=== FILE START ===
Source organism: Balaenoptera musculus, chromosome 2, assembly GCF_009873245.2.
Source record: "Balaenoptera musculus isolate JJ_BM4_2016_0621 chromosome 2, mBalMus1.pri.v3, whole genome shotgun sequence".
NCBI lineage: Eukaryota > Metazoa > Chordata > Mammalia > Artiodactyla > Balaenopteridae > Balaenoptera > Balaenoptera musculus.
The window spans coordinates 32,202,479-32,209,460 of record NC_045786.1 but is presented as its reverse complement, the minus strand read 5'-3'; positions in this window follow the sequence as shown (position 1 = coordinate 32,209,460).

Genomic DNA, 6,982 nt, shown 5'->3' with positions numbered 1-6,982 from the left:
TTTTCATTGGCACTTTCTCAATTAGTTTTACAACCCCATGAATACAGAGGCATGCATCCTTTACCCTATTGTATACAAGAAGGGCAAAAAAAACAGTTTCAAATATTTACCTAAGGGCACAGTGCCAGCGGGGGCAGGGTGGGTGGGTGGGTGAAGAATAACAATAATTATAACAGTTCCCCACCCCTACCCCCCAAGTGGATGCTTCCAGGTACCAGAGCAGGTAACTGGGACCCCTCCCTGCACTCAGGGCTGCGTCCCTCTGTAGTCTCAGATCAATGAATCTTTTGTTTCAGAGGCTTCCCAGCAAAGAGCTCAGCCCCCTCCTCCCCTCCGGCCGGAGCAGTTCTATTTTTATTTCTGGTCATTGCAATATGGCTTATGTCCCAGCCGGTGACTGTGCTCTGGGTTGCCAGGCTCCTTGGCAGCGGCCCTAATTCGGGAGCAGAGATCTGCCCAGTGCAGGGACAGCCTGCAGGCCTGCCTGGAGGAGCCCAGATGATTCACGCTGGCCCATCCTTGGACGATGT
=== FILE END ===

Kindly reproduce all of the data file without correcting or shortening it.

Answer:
Source organism: Balaenoptera musculus, chromosome 2, assembly GCF_009873245.2.
Source record: "Balaenoptera musculus isolate JJ_BM4_2016_0621 chromosome 2, mBalMus1.pri.v3, whole genome shotgun sequence".
NCBI lineage: Eukaryota > Metazoa > Chordata > Mammalia > Artiodactyla > Balaenopteridae > Balaenoptera > Balaenoptera musculus.
The window spans coordinates 32,202,479-32,209,460 of record NC_045786.1 but is presented as its reverse complement, the minus strand read 5'-3'; positions in this window follow the sequence as shown (position 1 = coordinate 32,209,460).

Genomic DNA, 6,982 nt, shown 5'->3' with positions numbered 1-6,982 from the left:
TTTTCATTGGCACTTTCTCAATTAGTTTTACAACCCCATGAATACAGAGGCATGCATCCTTTACCCTATTGTATACAAGAAGGGCAAAAAAAACAGTTTCAAATATTTACCTAAGGGCACAGTGCCAGCGGGGGCAGGGTGGGTGGGTGGGTGAAGAATAACAATAATTATAACAGTTCCCCACCCCTACCCCCCAAGTGGATGCTTCCAGGTACCAGAGCAGGTAACTGGGACCCCTCCCTGCACTCAGGGCTGCGTCCCTCTGTAGTCTCAGATCAATGAATCTTTTGTTTCAGAGGCTTCCCAGCAAAGAGCTCAGCCCCCTCCTCCCCTCCGGCCGGAGCAGTTCTATTTTTATTTCTGGTCATTGCAATATGGCTTATGTCCCAGCCGGTGACTGTGCTCTGGGTTGCCAGGCTCCTTGGCAGCGGCCCTAATTCGGGAGCAGAGATCTGCCCAGTGCAGGGACAGCCTGCAGGCCTGCCTGGAGGAGCCCAGATGATTCACGCTGGCCCATCCTTGGACGATGT